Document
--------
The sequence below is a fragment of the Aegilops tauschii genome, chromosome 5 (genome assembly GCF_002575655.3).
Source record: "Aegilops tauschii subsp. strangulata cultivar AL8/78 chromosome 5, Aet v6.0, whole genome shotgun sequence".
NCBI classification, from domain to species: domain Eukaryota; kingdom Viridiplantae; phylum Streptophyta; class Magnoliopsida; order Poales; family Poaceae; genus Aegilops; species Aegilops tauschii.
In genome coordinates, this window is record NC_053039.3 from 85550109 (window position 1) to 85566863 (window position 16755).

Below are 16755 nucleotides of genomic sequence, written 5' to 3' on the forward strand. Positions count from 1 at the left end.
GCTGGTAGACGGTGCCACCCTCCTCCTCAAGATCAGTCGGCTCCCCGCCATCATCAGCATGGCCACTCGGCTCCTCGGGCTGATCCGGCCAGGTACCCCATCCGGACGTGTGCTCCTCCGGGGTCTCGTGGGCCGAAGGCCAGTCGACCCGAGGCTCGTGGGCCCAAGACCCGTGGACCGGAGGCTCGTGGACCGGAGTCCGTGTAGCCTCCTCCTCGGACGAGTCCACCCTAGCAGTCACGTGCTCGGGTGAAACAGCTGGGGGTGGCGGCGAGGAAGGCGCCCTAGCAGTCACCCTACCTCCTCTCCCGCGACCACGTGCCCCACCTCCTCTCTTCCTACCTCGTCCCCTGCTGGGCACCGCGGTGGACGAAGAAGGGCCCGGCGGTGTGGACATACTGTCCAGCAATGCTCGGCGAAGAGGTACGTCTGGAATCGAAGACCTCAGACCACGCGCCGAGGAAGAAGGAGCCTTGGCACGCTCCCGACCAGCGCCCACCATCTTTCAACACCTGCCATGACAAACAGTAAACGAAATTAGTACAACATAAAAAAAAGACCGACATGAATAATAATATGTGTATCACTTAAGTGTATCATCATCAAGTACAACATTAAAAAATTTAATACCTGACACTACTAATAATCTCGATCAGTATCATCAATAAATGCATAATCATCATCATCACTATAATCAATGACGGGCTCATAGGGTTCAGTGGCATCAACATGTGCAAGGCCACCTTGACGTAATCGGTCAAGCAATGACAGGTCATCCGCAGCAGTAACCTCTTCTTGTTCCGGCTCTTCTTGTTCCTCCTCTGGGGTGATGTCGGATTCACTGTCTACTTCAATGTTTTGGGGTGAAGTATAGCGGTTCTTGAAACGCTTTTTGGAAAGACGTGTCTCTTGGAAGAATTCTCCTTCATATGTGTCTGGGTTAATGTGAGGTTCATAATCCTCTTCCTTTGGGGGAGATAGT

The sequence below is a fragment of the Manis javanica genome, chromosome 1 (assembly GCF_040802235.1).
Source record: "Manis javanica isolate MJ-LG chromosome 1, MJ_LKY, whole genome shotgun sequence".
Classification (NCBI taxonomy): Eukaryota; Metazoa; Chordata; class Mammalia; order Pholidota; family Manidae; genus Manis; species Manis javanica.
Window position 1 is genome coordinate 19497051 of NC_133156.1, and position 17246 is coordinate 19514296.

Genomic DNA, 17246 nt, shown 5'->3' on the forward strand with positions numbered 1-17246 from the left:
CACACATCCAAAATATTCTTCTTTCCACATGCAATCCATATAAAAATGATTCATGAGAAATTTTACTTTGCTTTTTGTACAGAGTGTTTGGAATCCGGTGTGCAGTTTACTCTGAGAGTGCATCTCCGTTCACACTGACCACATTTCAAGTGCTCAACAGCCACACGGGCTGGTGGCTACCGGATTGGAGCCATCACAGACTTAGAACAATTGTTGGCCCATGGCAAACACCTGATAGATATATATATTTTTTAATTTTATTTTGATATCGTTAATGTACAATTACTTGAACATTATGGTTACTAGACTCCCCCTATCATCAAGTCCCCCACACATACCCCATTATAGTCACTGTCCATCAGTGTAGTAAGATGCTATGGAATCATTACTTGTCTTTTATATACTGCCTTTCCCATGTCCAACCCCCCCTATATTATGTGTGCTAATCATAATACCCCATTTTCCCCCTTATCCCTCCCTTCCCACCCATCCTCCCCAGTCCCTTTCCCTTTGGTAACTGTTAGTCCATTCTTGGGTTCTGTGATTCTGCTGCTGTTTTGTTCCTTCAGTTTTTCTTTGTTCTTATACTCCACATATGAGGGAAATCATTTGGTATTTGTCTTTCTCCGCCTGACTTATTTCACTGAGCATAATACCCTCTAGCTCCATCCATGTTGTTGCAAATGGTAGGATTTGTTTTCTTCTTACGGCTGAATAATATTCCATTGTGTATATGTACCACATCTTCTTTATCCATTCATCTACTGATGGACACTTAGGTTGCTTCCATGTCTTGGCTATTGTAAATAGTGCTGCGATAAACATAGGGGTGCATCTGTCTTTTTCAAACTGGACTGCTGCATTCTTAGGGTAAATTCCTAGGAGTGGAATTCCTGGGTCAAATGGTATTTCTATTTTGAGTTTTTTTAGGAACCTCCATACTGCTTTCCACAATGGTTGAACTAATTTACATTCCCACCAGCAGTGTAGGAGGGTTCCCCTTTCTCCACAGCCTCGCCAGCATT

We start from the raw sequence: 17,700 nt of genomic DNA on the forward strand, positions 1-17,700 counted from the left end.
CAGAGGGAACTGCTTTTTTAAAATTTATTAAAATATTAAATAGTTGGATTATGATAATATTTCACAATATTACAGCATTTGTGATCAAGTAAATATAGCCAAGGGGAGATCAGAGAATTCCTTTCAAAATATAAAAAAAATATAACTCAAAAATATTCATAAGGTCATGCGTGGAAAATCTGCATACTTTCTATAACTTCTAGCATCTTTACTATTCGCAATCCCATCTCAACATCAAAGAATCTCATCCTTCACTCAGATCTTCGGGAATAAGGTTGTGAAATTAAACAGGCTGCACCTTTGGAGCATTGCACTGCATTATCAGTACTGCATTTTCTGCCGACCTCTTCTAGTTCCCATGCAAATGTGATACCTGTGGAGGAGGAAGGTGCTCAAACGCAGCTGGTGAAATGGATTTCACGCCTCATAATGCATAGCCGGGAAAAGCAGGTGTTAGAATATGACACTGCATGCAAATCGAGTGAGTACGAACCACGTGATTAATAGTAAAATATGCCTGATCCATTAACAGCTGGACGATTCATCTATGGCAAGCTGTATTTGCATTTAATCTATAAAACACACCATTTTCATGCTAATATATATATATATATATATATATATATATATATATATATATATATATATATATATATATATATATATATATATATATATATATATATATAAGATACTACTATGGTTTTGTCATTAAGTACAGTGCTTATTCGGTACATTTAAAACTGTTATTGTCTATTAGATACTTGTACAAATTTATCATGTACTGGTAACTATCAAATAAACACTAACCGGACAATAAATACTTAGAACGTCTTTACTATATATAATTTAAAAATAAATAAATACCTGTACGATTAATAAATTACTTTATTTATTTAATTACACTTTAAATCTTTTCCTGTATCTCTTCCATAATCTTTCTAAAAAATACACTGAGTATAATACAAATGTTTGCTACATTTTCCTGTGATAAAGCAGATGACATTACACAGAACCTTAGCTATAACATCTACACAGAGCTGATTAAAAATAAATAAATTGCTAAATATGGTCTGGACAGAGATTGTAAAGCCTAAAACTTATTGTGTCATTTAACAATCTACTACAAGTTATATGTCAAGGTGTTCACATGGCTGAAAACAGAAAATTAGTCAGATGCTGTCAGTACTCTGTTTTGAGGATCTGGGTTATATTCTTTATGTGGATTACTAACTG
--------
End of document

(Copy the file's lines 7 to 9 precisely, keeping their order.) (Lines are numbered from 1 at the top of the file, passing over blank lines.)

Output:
The sequence below is a fragment of the Manis javanica genome, chromosome 1 (assembly GCF_040802235.1).
Source record: "Manis javanica isolate MJ-LG chromosome 1, MJ_LKY, whole genome shotgun sequence".
Classification (NCBI taxonomy): Eukaryota; Metazoa; Chordata; class Mammalia; order Pholidota; family Manidae; genus Manis; species Manis javanica.